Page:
Military Members Shouldn’t Be Held Hostage in Anthem Protest Debate
I served in the United States military, and I support anyone who takes a knee during the National Anthem. Not a single news commentator or angry sports fan can speak for me when it comes to this issue, because I served to uphold the Constitution, not blind patriotism.
Underneath the U.S Code concerning civilians and the National Anthem, it’s advised that people “should face the flag and stand at attention with their right hand over the heart.” ‘Should’ is the key word, and by legal standards it’s not illegal. This, like many other laws in the nation, can be open to interpretation, hence the controversy.
While debates can be held on whether or not players in the NFL or any other sports league are able to protest within the event, I’ll argue that this is the wrong discussion to be had. It’s not a matter if they can or can’t, but an issue of why the players do take a knee.
It’s an expression, one that beckons to be heard for what it is. Not an attack on American values, or disrespecting the military, but an expression of pain and understanding. In youth sports, coaches will teach the young athletes to kneel beside injured players to signal that there is a problem.
Within the military, I would take a knee to listen to instructions from my superiors, to rest, recover, and to reflect on both failures and successes from my training. The popular image of a silhouetted soldier kneeling before a grave isn’t bashed as disrespectful, but the highest form of respect.
Now of course, context matters, but consider the fact that kneeling during anthem protests, started by Colin Kaepernick, was suggested by a military veteran. Army Green Beret veteran and form Seahawk long snapper Nate Boyer convinced Kaepernick to move from sitting out the anthem to taking a knee.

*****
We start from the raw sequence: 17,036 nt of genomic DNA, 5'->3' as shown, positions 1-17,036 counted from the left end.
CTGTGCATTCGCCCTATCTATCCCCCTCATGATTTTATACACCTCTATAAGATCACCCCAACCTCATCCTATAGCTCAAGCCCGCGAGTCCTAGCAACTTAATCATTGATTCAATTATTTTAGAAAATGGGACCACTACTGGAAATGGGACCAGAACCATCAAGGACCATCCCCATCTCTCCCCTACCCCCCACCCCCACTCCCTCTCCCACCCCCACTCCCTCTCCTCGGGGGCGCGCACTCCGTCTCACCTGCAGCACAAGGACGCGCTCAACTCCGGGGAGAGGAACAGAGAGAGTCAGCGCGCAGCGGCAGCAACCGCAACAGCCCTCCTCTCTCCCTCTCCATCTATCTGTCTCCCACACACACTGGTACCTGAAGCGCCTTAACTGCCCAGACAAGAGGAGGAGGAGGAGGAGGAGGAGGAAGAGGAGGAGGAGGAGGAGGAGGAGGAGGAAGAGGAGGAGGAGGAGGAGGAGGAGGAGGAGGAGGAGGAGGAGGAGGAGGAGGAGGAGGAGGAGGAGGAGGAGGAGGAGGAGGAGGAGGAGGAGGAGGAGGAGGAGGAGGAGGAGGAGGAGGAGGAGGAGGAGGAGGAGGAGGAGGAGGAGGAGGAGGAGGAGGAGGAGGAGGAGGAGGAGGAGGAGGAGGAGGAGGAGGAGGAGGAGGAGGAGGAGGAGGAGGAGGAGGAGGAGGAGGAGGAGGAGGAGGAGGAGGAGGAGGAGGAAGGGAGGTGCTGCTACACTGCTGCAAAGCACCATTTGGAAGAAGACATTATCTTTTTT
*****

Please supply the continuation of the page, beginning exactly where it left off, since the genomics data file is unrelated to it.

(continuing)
When Boyer first witnessed the 49’s quarterback sitting on the bench while the anthem played, he got angry at the sight, and wrote an open letter to Kaepernick expressing his opinion on the issue. It was then that Kaepernick reached out to Boyer, and they agreed to have a meeting and came to a compromise.
“For me, that’s a sign of reverence. You know, people take a knee to say a prayer,” said Boyer during an interview with NPR’s All Things Considered segment. “And then also, military personnel, it’s very common to see an image of a soldier, or a marine, or an airman, or a sailor, take a knee in front of a fallen brother-in-arm’s grave to pay respects.”
Kaepernick showed that he was engaged, that he did not want to offend service members, and it was because of the conversation that he and Boyers had that moved the protest from sitting on the bench, to kneeling on the field.
Neither I, nor Boyer can speak for the entire military community on this issue, no one can truly speak on the behalf of all those who served. Many service members have come out on the protest, for, against, and some in the middle.
The point is, the military and all of it’s members shouldn’t be held hostage because some people dislike the expressions shown on the field. Those who really want to stop the protests, should take a note from Kaepernick’s book and listen to those who are oppressed, because we are one nation that should be indivisible with liberty and justice for all.